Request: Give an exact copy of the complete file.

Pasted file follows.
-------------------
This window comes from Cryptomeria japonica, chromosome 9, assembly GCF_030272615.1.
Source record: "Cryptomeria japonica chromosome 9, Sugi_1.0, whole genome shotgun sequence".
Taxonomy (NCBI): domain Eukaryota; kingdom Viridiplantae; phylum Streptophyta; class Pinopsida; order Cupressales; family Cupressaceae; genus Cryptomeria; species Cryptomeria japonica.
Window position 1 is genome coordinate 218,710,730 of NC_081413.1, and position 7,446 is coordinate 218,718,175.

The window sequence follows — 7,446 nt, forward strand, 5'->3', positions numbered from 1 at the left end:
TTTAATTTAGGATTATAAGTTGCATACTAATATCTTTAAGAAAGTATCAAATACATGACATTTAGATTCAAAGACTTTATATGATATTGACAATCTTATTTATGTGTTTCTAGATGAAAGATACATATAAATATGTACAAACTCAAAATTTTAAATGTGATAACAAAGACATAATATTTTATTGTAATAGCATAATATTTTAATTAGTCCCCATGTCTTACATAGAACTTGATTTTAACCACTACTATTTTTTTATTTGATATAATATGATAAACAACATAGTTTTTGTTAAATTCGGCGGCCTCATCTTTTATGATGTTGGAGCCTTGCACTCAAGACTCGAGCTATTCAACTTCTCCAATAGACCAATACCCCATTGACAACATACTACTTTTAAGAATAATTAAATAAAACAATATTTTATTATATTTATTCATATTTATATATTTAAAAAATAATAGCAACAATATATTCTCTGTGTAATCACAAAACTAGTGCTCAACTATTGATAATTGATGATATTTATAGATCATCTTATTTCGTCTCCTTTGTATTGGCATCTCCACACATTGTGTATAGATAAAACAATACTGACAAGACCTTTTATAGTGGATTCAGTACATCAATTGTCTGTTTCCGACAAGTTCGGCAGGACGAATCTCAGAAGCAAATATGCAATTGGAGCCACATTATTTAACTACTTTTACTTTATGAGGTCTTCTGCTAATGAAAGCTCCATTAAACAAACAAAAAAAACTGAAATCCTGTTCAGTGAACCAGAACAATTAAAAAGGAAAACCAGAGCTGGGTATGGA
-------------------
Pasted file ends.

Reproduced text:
This window comes from Cryptomeria japonica, chromosome 9, assembly GCF_030272615.1.
Source record: "Cryptomeria japonica chromosome 9, Sugi_1.0, whole genome shotgun sequence".
Taxonomy (NCBI): domain Eukaryota; kingdom Viridiplantae; phylum Streptophyta; class Pinopsida; order Cupressales; family Cupressaceae; genus Cryptomeria; species Cryptomeria japonica.
Window position 1 is genome coordinate 218,710,730 of NC_081413.1, and position 7,446 is coordinate 218,718,175.

The window sequence follows — 7,446 nt, forward strand, 5'->3', positions numbered from 1 at the left end:
TTTAATTTAGGATTATAAGTTGCATACTAATATCTTTAAGAAAGTATCAAATACATGACATTTAGATTCAAAGACTTTATATGATATTGACAATCTTATTTATGTGTTTCTAGATGAAAGATACATATAAATATGTACAAACTCAAAATTTTAAATGTGATAACAAAGACATAATATTTTATTGTAATAGCATAATATTTTAATTAGTCCCCATGTCTTACATAGAACTTGATTTTAACCACTACTATTTTTTTATTTGATATAATATGATAAACAACATAGTTTTTGTTAAATTCGGCGGCCTCATCTTTTATGATGTTGGAGCCTTGCACTCAAGACTCGAGCTATTCAACTTCTCCAATAGACCAATACCCCATTGACAACATACTACTTTTAAGAATAATTAAATAAAACAATATTTTATTATATTTATTCATATTTATATATTTAAAAAATAATAGCAACAATATATTCTCTGTGTAATCACAAAACTAGTGCTCAACTATTGATAATTGATGATATTTATAGATCATCTTATTTCGTCTCCTTTGTATTGGCATCTCCACACATTGTGTATAGATAAAACAATACTGACAAGACCTTTTATAGTGGATTCAGTACATCAATTGTCTGTTTCCGACAAGTTCGGCAGGACGAATCTCAGAAGCAAATATGCAATTGGAGCCACATTATTTAACTACTTTTACTTTATGAGGTCTTCTGCTAATGAAAGCTCCATTAAACAAACAAAAAAAACTGAAATCCTGTTCAGTGAACCAGAACAATTAAAAAGGAAAACCAGAGCTGGGTATGGA